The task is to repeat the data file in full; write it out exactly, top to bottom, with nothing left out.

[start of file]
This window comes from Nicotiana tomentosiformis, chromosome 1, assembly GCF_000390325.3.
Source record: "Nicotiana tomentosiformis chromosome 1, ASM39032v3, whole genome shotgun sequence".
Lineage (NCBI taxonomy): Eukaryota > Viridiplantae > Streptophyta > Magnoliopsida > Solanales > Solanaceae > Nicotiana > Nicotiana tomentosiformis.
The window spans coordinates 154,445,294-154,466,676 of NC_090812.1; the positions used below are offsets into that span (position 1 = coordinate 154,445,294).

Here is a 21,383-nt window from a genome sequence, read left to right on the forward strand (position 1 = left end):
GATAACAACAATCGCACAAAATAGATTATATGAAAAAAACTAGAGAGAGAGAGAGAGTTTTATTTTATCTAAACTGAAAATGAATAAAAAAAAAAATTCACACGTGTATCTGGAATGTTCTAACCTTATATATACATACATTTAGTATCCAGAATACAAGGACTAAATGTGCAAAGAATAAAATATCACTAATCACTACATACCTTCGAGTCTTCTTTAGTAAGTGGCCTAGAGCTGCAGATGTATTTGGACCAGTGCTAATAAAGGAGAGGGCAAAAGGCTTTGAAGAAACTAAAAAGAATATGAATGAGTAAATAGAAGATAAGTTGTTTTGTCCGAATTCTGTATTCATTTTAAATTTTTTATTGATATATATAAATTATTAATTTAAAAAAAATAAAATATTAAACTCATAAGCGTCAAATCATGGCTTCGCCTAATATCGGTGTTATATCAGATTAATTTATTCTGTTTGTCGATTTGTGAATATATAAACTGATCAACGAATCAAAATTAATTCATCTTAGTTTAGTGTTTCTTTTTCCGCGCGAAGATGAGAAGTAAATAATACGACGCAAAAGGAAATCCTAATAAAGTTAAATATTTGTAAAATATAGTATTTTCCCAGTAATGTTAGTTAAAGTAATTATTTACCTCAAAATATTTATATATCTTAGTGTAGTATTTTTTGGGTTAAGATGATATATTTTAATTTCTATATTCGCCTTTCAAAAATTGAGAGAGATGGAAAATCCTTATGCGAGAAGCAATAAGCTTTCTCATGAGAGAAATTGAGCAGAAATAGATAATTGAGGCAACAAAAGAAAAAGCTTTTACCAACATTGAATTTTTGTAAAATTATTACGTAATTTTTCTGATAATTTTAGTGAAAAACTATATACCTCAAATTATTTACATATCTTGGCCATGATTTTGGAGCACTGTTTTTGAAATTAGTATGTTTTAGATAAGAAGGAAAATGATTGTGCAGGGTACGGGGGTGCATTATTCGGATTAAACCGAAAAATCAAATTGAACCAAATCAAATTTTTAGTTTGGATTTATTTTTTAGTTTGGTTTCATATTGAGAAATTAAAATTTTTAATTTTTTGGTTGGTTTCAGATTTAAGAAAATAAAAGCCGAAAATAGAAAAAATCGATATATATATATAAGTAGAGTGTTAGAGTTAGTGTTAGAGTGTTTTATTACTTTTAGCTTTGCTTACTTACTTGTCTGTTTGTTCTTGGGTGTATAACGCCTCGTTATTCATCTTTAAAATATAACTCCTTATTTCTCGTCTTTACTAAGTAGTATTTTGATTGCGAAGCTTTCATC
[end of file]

This window comes from Nicotiana tomentosiformis, chromosome 1, assembly GCF_000390325.3.
Source record: "Nicotiana tomentosiformis chromosome 1, ASM39032v3, whole genome shotgun sequence".
Lineage (NCBI taxonomy): Eukaryota > Viridiplantae > Streptophyta > Magnoliopsida > Solanales > Solanaceae > Nicotiana > Nicotiana tomentosiformis.
The window spans coordinates 154,445,294-154,466,676 of NC_090812.1; the positions used below are offsets into that span (position 1 = coordinate 154,445,294).

Here is a 21,383-nt window from a genome sequence, read left to right on the forward strand (position 1 = left end):
GATAACAACAATCGCACAAAATAGATTATATGAAAAAAACTAGAGAGAGAGAGAGAGTTTTATTTTATCTAAACTGAAAATGAATAAAAAAAAAAATTCACACGTGTATCTGGAATGTTCTAACCTTATATATACATACATTTAGTATCCAGAATACAAGGACTAAATGTGCAAAGAATAAAATATCACTAATCACTACATACCTTCGAGTCTTCTTTAGTAAGTGGCCTAGAGCTGCAGATGTATTTGGACCAGTGCTAATAAAGGAGAGGGCAAAAGGCTTTGAAGAAACTAAAAAGAATATGAATGAGTAAATAGAAGATAAGTTGTTTTGTCCGAATTCTGTATTCATTTTAAATTTTTTATTGATATATATAAATTATTAATTTAAAAAAAATAAAATATTAAACTCATAAGCGTCAAATCATGGCTTCGCCTAATATCGGTGTTATATCAGATTAATTTATTCTGTTTGTCGATTTGTGAATATATAAACTGATCAACGAATCAAAATTAATTCATCTTAGTTTAGTGTTTCTTTTTCCGCGCGAAGATGAGAAGTAAATAATACGACGCAAAAGGAAATCCTAATAAAGTTAAATATTTGTAAAATATAGTATTTTCCCAGTAATGTTAGTTAAAGTAATTATTTACCTCAAAATATTTATATATCTTAGTGTAGTATTTTTTGGGTTAAGATGATATATTTTAATTTCTATATTCGCCTTTCAAAAATTGAGAGAGATGGAAAATCCTTATGCGAGAAGCAATAAGCTTTCTCATGAGAGAAATTGAGCAGAAATAGATAATTGAGGCAACAAAAGAAAAAGCTTTTACCAACATTGAATTTTTGTAAAATTATTACGTAATTTTTCTGATAATTTTAGTGAAAAACTATATACCTCAAATTATTTACATATCTTGGCCATGATTTTGGAGCACTGTTTTTGAAATTAGTATGTTTTAGATAAGAAGGAAAATGATTGTGCAGGGTACGGGGGTGCATTATTCGGATTAAACCGAAAAATCAAATTGAACCAAATCAAATTTTTAGTTTGGATTTATTTTTTAGTTTGGTTTCATATTGAGAAATTAAAATTTTTAATTTTTTGGTTGGTTTCAGATTTAAGAAAATAAAAGCCGAAAATAGAAAAAATCGATATATATATATAAGTAGAGTGTTAGAGTTAGTGTTAGAGTGTTTTATTACTTTTAGCTTTGCTTACTTACTTGTCTGTTTGTTCTTGGGTGTATAACGCCTCGTTATTCATCTTTAAAATATAACTCCTTATTTCTCGTCTTTACTAAGTAGTATTTTGATTGCGAAGCTTTCATC